Beasts of Netflix Nation

Beasts of No Nation
(USA, 133 min.)
Written and directed by Cary Fukunaga
Starring: Abraham Attah, Idris Elba
Beasts of No Nation, for better or for worse, primarily generates discussion for being Netflix’s first big dramatic feature film release, rather than being a searing drama about child soldiers. Let’s just acknowledge that aspect of the film from the outset. It’s admirable that Netflix wants to take a gamble on a film like Beasts of No Nation and defy the world of the theatrical release to bring this story into the homes of viewers, although one cannot overlook the fact that child soldiers are being overshadowed by streaming numbers.

However, the dramatic heft of Beasts of No Nation really demands the scope of a theatrical experience to do its subject justice. There are only a handful of films I’ve watched as an online screener or as a home video release and finished it thinking, “Damn, I wish I watched that on a big screen.” Beasts of No Nation is atop such a list. Rather than enjoying it at home on a decently sized screen with the sounds of gunshots and murder turned to a reasonable volume so as to avoid waking the cat, the film screams for the fully immersive sensations of a theatrical film experience to best replicate the hell that child soldier Agu (Abraham Attah) undergoes. Put another way, Beasts of No Nation reminds me why I cancelled by Netflix account last year: movies are better on the big screen.

This adaptation of the novel by Uzodinma Iweala finds the right visual complement to the author’s lyrical style and it adopts every instance of passive tense that graces Agu’s narrative.  However, the film adopts the novel’s greatest shortcoming too, which is the relentless use of passive tense. While it serves a thematic purpose, the frequent reminders of the child’s passivity, rendered in comments of “I am walking,” “I am running,” “I am fighting,” “I am shooting,” etc. are just as cumbersome on screen as on the page. The adaptation, awkward verbiage aside, also bloats the narrative of Iweala’s beautifully brief book, for the film runs a full 135 minutes whereas the book barely covers 135 pages. The script by Carey Fukunaga meanders and repeats itself with a lack of focus. The book, on the other hand, is as pointed as a bullet.

Fukunaga excels, however, in creating visual hell with disorienting and chaotic cinematography that captures beauty and horror alike in blood-spattered images of the anonymous African country in which Agu becomes a soldier in the rebel army under duress following the murder of his family. Corpses riddled the frame while lush elements of the natural landscape create beautifully foreboding surroundings. Long takes are plentiful, which fans of Fukunaga’s work on True Detective will admire. Sweeping shots let colours flow with brutally vivid compositions of life and death, like one memorable shot in which rain spatters the ground following a ruthless slaughter and it looks as if blood rains from the sky. These images all look nice on the small screen, but they’d look even better in their full scope.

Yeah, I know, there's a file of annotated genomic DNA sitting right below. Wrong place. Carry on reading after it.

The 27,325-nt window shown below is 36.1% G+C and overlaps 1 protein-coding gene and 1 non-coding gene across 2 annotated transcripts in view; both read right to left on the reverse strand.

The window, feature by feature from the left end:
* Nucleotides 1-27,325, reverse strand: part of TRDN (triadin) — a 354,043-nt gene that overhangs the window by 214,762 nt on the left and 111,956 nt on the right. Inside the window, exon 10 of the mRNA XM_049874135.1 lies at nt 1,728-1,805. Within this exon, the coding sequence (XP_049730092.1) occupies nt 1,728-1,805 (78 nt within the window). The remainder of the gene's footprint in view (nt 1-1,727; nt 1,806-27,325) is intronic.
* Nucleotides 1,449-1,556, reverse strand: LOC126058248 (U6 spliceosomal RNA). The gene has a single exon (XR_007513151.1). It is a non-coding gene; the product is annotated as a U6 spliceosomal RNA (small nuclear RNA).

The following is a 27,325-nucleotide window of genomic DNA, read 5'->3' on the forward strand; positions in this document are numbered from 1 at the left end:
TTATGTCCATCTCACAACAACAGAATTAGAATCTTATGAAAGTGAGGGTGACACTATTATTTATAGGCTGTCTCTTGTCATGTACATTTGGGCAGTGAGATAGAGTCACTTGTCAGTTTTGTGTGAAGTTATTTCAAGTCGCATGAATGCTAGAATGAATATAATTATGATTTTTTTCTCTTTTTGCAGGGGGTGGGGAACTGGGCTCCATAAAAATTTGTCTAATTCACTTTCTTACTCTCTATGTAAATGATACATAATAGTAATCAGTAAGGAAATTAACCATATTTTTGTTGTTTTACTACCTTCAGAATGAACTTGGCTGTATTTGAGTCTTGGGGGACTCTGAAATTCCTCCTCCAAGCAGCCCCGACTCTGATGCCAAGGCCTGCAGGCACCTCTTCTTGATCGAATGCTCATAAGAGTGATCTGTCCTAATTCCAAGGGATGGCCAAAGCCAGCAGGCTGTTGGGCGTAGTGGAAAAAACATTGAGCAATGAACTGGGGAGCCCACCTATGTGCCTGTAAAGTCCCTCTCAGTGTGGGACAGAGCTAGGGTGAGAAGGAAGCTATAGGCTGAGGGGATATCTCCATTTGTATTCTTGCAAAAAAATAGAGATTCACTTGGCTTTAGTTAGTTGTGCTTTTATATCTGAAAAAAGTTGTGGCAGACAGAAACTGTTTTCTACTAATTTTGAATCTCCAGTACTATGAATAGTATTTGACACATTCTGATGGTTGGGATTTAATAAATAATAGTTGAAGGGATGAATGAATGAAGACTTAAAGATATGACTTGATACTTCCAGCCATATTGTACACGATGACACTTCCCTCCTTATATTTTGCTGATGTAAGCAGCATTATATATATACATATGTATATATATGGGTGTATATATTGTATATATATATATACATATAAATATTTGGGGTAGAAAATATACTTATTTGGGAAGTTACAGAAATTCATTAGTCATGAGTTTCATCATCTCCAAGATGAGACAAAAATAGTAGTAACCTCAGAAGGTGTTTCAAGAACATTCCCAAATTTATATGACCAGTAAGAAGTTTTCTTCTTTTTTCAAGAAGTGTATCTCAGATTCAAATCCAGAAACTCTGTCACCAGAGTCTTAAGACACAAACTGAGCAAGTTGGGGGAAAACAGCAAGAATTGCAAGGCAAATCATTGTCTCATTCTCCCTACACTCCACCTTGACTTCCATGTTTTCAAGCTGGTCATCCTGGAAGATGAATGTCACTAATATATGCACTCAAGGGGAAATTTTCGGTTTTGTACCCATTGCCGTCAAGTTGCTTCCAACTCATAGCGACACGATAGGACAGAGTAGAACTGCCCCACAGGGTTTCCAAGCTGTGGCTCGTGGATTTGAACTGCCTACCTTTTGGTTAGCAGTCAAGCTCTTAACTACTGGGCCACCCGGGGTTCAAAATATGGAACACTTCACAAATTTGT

Beasts of No Nation creates an elliptic, almost feverish form as Agu finds himself overwhelmed by the horrors of the rebel army. The film never quite finds the same psychology that Iweala creates in his prose, and the lethargic narrative prevents it from achieving the same visceral and emotional pull as Kim Nguyen’s comparable War Witch does, but Fukunaga draws two formidable performances from his stars. Beasts of No Nation has a masterful hero/villain dynamic between Agu and the fearsome Commandant (Idris Elba). Agu commands the screen with power and wisdom beyond his years, while Elba completely submerses himself in the role of the ruthless war criminal. Gruff and speaking with an accent that tells Commandant’s lack of education and frequent intoxication, Elba is fierce and intimidating. It’s hard to imagine that this actor so greatly embodied kindness and goodwill of Nelson Mandela.

The film’s graphic violence offers a different kind of horror, though, as the jarring brutality of the film is often too much to bear. The soldiers’ use of machetes is bluntly gut-wrenching, especially the hack job of Agu’s first kill that forces him to whack a man on the temple with a blunt blade. The film cuts with the horrific nature of the deeds burdened upon the child soldiers. On the other hand, Fukunaga sometimes appropriates the violence as shock value or visual poetry. Take the aforementioned shot of the sanguineous precipitation, which is as feels as inappropriate as it does evocative. Rather than feel repulsed or moved to action, one often feels conflicted by the film’s inconsistency.

Political films are a hallmark of the Netflix originals, though, with films like The Square offering film equals to Netflix’s original programming like House of Cards. The streamer remains best for documentaries on the film front, as Netflix’s own What Happened, Miss Simone? remains one of the best films of the year and does its subject justice on the small screen because Liz Garbus finds an intimate form that translates well to home viewing. Netflix excels with original features on the documentary front, so here’s hoping that their next dramatic venture doesn’t leave one running for the theatres.

Rating: ★★★ (out of ★★★★★)

Beasts of No Nation is streaming on Netflix.